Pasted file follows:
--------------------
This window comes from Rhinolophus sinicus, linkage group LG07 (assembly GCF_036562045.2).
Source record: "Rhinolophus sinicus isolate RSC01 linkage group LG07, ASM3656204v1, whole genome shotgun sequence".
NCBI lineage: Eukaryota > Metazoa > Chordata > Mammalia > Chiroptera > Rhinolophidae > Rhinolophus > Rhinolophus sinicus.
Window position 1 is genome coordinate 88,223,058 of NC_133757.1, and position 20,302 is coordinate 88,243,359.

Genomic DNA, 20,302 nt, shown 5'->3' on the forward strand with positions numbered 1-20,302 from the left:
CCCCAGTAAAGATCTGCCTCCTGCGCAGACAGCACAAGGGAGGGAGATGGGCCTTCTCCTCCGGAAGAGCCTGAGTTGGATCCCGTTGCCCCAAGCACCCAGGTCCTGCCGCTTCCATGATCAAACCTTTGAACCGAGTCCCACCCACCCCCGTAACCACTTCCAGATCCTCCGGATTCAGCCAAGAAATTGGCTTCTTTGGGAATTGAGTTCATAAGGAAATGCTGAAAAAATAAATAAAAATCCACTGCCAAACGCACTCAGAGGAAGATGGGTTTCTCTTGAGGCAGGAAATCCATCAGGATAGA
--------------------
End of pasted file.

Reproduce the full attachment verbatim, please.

This window comes from Rhinolophus sinicus, linkage group LG07 (assembly GCF_036562045.2).
Source record: "Rhinolophus sinicus isolate RSC01 linkage group LG07, ASM3656204v1, whole genome shotgun sequence".
NCBI lineage: Eukaryota > Metazoa > Chordata > Mammalia > Chiroptera > Rhinolophidae > Rhinolophus > Rhinolophus sinicus.
Window position 1 is genome coordinate 88,223,058 of NC_133757.1, and position 20,302 is coordinate 88,243,359.

Genomic DNA, 20,302 nt, shown 5'->3' on the forward strand with positions numbered 1-20,302 from the left:
CCCCAGTAAAGATCTGCCTCCTGCGCAGACAGCACAAGGGAGGGAGATGGGCCTTCTCCTCCGGAAGAGCCTGAGTTGGATCCCGTTGCCCCAAGCACCCAGGTCCTGCCGCTTCCATGATCAAACCTTTGAACCGAGTCCCACCCACCCCCGTAACCACTTCCAGATCCTCCGGATTCAGCCAAGAAATTGGCTTCTTTGGGAATTGAGTTCATAAGGAAATGCTGAAAAAATAAATAAAAATCCACTGCCAAACGCACTCAGAGGAAGATGGGTTTCTCTTGAGGCAGGAAATCCATCAGGATAGA